The competition watchdog has said it will force energy suppliers to open up customer databases to let rivals offer those on standard tariffs better deals, as part of a series of measures to reform the energy market. But if you're worried about being spammed, you now won't get emails unless you opt in.
The Competition and Markets Authority (CMA) has been investigating the energy market to find ways to drive down prices for customers and increase competition between suppliers.
Other key proposals outlined in its final report published today include a temporary price cap on prepaid energy, giving price comparison sites access to more info and allowing energy companies to offer more than four different tariffs each.
Under the plans to open up customer databases from next January, suppliers will be ordered to give regulator Ofgem details of all customers who have been on their standard tariff for more than three years. These will then be put in a database through which rival suppliers can contact customers to offer cheaper deals.
However, amid fears that the scheme could lead to energy customers being spammed, the CMA's report says you'll be able to opt out of being contacted by post, and "will only be contacted electronically if [you] explicitly opt in to such communications".
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What are the changes in the pipeline?
The CMA's 1,417-page report details over 30 measures – a mixture of recommendations and orders – aimed at making the energy market cheaper and more consumer-friendly. Here are the key ones:
- A temporary price cap on prepaid tariffs. This will be implemented for a "transitional period" between 2017 and 2020 and means there will be a maximum rate those who prepay for gas or electricity can be charged. The cap will be set in line with the cheapest prepay tariffs in many regions.
The CMA says if this cap had been implemented last year, the average prepaid energy bill would have fallen by around £75 a year. The cap will be removed in 2020, with the CMA predicting that by then other measures such as smart meters and a natural increase in competition will have narrowed the gap in price between those on prepaid and standard tariffs.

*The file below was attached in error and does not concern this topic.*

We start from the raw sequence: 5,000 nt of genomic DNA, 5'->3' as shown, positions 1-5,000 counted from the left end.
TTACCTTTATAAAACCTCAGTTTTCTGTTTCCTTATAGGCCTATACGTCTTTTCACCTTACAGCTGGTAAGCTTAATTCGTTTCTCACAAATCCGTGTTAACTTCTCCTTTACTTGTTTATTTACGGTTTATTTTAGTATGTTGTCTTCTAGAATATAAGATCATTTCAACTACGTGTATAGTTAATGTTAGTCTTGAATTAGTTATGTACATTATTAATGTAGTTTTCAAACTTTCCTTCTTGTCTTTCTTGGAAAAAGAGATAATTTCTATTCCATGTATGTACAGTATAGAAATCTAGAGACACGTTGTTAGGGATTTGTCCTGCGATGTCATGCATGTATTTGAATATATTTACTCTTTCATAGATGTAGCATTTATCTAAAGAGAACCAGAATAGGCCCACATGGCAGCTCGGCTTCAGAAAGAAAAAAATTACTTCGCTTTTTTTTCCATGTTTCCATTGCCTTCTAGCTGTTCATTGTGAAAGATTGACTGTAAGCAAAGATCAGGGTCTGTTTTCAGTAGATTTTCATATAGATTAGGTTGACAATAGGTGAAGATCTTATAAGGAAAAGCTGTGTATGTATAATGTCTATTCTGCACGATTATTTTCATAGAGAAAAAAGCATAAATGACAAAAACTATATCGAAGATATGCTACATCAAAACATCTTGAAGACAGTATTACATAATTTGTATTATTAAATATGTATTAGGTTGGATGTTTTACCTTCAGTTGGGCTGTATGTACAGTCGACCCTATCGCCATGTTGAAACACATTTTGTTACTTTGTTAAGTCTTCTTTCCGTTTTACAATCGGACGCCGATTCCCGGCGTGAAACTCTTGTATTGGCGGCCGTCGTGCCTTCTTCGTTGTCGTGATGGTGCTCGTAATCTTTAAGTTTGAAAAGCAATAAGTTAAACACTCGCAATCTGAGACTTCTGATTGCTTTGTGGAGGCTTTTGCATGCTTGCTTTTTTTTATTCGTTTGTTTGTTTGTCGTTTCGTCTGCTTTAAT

This is an order rather than a recommendation, so implementation will begin in January 2017.
- Opening up customer databases to rival firms. An Ofgem-controlled central database will allow energy firms to contact and offer better deals to those who've been stuck on a rival supplier's standard tariff for at least three years.
The measure is designed to address the fact that standard tariffs are usually the most expensive. The CMA found that 70% of households with the 'big six' energy suppliers are on these pricey standard tariffs.
- Removal of the 'four-tariff rule'. This rule, which means energy firms can only offer four different tariffs to customers at any given time, was originally implemented in April 2014 to simplify the market. But today's report found the cap has made some customers worse off, and says removing it would enable suppliers and price comparison websites to offer more competitive tariffs.
This isn't an order though – it's a recommendation to Ofgem and the Department of Energy and Climate Change (DECC). So it's these two organisations which'll determine when this is implemented.
- A boost for price comparison websites. The ability of price comparison websites to help customers find better deals is set to be boosted by giving them access to info such as customer meter numbers, and by allowing them to negotiate exclusive deals with suppliers.
However, the CMA is proposing that price comparison websites no longer be required to let customers view every tariff on the market. Instead they will be allowed to show only those they can help you switch to. But they will be required to be "transparent" about how they cover the market and the information they display.
These are also recommendations rather than orders, so we don't yet know when they will take effect.
What happens next?
The CMA will finalise its plans by December, with its orders being implemented from January, and Ofgem and the DECC announcing their own timelines for the recommendations.
What does the CMA say?
Roger Witcomb, chairman of the investigation, says: "Competition is working well for some customers in this market – but nowhere near enough of them. Our measures will help more customers get a better deal and put in place a modernised energy market equipped for the future.
"With far too many customers paying hundreds of pounds more than they need to, they will be alerted to the better value deals that are out there and it will be easier for them to identify a good deal and switch to it.
"Those that can help with this process, like price comparison websites, will be given the ability to play a more active role. In other markets, they've played a big part in driving down prices, increasing switching and enabling suppliers of all sizes to reach customers and, freed up, they can do the same here.
"More active customers will not only save themselves money but keep suppliers on their toes, addressing many of the problems that we've identified. There are promising signs in this market with smaller suppliers getting more of a foothold and making it easier for customers to get involved will push things more quickly in the right direction.
"For those customers on prepayment meters, whose options to switch are far more limited, we'll cap prices until the time that they too can benefit from competition."